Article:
Airborne hyperspectral images collected over San Rossore Natural Park (Pisa, Italy) by the Multispectral Infrared and Visible Imaging Spectrometer (MIVIS) on June 21st, 2000 were analyzed in order to assess the best indices for forest LAI estimation. Hemispherical photography was used for ground truth measurements, simultaneously with the overflights, in hardwood and conifer stands characterized by a LAI ranging between 1.2 and 4.5. All band combinations expressed as simple ratios and normalized indices (a total of 89 single bands, and 7832 and 3916 indices, respectively) were linearly correlated to LAI in order to detect the best correlations. Determination coefficients were analyzed by means of a graphical matrix to highlight relevant spectral regions. Normalized indices composed by the red chlorophyll absorption wavelength (680 nm) and the wavelengths after the green reflectance peak (580-640 nm) in the orange region were strongly correlated to LAI. Best results were obtained with the newly proposed Orange Slope Vegetation Index [OSVI=(ρ620-ρ680)/(ρ620+ρ680), R2=0.88, RMSE=0.5). The index performed better than the normalized difference vegetation index (NDVI=(ρ780-ρ680)/(ρ780+ρ680), R2=0.47) Using SAIL radiative transfer model, canopy reflectance at different viewing angles and a wide range of LAI was simulated in order to verify the sensitivity of OSVI and NDVI. For LAI between 0.25 and 8 both indices resulted stable for viewing zenith angles between -60° and +60°. OSVI, being saturated with values greater than 4, could be used to estimate a wider range of LAI than NDVI. Application of GeoSail model resulted in a good agreement between simulated and measured OSVI.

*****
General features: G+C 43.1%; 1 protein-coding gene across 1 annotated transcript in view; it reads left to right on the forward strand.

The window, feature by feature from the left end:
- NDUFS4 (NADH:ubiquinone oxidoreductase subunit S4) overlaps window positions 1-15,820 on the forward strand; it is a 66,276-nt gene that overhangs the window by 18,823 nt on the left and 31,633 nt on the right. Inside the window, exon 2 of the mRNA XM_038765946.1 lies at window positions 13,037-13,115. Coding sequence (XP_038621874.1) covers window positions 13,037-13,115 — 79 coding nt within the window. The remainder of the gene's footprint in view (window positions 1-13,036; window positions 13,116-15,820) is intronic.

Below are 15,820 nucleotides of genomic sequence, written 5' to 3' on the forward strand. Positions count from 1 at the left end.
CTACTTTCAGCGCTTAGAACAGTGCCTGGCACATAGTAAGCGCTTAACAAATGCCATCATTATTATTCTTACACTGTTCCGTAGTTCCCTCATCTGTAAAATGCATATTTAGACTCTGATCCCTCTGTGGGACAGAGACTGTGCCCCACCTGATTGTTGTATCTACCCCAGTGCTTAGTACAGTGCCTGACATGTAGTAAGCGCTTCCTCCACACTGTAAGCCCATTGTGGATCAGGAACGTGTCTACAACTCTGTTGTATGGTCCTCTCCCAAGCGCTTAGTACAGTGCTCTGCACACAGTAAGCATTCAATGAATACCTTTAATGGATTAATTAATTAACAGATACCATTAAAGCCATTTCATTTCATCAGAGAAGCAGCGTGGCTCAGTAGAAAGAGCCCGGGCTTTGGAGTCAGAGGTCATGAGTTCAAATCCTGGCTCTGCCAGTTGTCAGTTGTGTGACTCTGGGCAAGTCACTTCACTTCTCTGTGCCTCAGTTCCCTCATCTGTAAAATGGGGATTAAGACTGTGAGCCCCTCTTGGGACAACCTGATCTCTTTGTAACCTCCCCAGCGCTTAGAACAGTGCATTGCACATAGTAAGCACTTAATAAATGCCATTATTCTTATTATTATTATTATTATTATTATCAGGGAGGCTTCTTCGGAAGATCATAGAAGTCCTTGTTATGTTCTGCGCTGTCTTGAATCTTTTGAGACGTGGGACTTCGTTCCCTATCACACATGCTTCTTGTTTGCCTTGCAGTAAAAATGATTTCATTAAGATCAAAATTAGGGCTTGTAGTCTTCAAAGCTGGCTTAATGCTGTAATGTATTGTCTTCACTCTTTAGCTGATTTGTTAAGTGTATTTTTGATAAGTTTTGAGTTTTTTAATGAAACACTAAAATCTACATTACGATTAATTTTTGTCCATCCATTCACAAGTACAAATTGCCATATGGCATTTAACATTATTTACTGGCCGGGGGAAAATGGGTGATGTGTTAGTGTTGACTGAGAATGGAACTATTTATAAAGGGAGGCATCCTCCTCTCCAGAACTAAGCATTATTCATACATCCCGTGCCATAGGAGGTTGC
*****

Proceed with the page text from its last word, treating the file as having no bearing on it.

On June 21st, 2000 the Multispectral IR and Visible Imaging Spectrometer (MIVIS) and the Visible IR Spectrometer have been mounted on a Casa 212 aircraft in order to compare the two sensors for environmental monitoring.